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Dick’s Sporting Goods To Remove Firearms And Hunting Gear From 125 Stores

dicksDick’s Sporting Goods (NYSE: DKS) has announced it will remove firearms and other hunting gear from about 125 stores. The change, expected to begin August 1, will affect about 17 percent of the company’s stores.

The announcement, coupled with continuing declines in sales since 2017 (adjusted same-store sales were down 3.1% last year) lead to a 11 percent decline in stock price yesterday. Dick’s closed at $34.45 on the NYSE, down $4.28/share.

Dick’s CEO and major shareholder Ed Stack told the media that if the 125-store move “goes well” the company may remove hunting gear from more stores next year.

According to the Outdoor Wire, Stack was one of four CEOs to sign a letter supporting a gun control bill recently passed in the U.S. House of Representatives. He has also joined the business council of Everytown, the nonprofit organization founded by Michael Bloomberg that advocates for gun control.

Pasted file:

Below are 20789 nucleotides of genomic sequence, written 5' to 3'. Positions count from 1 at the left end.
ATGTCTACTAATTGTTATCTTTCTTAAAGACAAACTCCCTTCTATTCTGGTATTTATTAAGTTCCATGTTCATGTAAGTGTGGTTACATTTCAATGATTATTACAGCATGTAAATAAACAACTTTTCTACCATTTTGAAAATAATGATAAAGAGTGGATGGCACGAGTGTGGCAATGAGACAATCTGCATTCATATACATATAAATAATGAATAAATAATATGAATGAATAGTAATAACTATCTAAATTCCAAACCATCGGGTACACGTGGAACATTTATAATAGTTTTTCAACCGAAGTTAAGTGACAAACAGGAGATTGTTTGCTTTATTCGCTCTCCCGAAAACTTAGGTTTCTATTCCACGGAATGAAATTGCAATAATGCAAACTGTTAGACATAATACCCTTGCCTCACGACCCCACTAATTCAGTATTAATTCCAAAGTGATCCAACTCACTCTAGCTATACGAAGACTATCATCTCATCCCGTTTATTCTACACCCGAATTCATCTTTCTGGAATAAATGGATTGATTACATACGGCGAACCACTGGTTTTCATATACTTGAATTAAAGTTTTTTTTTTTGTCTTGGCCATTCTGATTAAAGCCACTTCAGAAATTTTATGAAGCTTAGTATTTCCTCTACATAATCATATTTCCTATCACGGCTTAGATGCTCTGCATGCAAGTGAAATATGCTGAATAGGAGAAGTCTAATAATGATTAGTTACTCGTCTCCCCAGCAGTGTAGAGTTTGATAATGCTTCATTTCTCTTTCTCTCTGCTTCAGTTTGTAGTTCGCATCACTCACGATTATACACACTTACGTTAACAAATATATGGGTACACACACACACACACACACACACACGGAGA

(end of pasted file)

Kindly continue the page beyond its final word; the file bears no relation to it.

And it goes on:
It’s more obvious than ever that if you are a law-abiding gun owner and hunter, Dick’s does not want your business. I for one have vowed to never step foot or spend another penny in a Dick’s store again.

 

Deer Tactics For Thanksgiving Weekend

gun ground blindMost of you have several days to hunt this weekend, so after stuffing your face on Thursday, get out and try these tatics:

On Friday, November 23, on the day the moon waxes full, you need to spend most of the day in a tree stand or blind. In a North Carolina State study several years ago, researchers said that a common misconception with hunters is that  during a full moon, deer can see better at night. But according to their data, bucks actually moved less on average at night during a full moon and more during the middle of the day, and also earlier in the evenings.